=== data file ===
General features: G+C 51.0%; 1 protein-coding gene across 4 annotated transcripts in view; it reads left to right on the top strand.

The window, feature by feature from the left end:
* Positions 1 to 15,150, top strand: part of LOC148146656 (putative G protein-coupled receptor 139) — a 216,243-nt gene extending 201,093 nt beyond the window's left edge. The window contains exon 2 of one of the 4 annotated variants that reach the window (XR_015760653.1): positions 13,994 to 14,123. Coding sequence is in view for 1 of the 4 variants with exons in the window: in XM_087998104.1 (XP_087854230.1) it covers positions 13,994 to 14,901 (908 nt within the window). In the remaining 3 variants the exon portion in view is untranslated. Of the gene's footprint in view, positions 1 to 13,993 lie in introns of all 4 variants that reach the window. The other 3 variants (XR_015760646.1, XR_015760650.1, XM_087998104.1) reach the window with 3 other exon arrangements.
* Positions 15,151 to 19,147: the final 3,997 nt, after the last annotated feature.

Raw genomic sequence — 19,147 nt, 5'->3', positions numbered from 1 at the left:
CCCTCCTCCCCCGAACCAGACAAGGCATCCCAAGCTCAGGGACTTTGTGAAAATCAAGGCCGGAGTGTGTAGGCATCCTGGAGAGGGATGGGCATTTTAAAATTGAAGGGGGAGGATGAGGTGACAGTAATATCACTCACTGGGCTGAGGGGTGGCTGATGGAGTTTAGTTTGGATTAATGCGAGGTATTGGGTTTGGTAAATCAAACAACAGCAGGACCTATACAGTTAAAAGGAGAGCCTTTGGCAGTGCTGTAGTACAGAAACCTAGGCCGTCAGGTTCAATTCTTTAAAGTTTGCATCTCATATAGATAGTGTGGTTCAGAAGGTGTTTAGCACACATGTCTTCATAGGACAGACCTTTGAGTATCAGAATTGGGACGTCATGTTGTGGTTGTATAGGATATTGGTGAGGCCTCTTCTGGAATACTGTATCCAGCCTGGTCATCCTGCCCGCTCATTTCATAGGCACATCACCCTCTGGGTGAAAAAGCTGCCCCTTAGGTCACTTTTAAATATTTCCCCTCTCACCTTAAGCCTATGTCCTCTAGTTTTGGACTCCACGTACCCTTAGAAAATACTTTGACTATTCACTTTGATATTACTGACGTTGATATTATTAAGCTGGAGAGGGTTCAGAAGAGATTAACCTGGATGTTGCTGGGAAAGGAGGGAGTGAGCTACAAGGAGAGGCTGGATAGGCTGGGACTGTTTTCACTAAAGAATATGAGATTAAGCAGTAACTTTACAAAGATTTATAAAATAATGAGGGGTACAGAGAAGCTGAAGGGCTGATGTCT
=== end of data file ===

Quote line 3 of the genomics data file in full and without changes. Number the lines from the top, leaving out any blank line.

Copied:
* Positions 1 to 15,150, top strand: part of LOC148146656 (putative G protein-coupled receptor 139) — a 216,243-nt gene extending 201,093 nt beyond the window's left edge. The window contains exon 2 of one of the 4 annotated variants that reach the window (XR_015760653.1): positions 13,994 to 14,123. Coding sequence is in view for 1 of the 4 variants with exons in the window: in XM_087998104.1 (XP_087854230.1) it covers positions 13,994 to 14,901 (908 nt within the window). In the remaining 3 variants the exon portion in view is untranslated. Of the gene's footprint in view, positions 1 to 13,993 lie in introns of all 4 variants that reach the window. The other 3 variants (XR_015760646.1, XR_015760650.1, XM_087998104.1) reach the window with 3 other exon arrangements.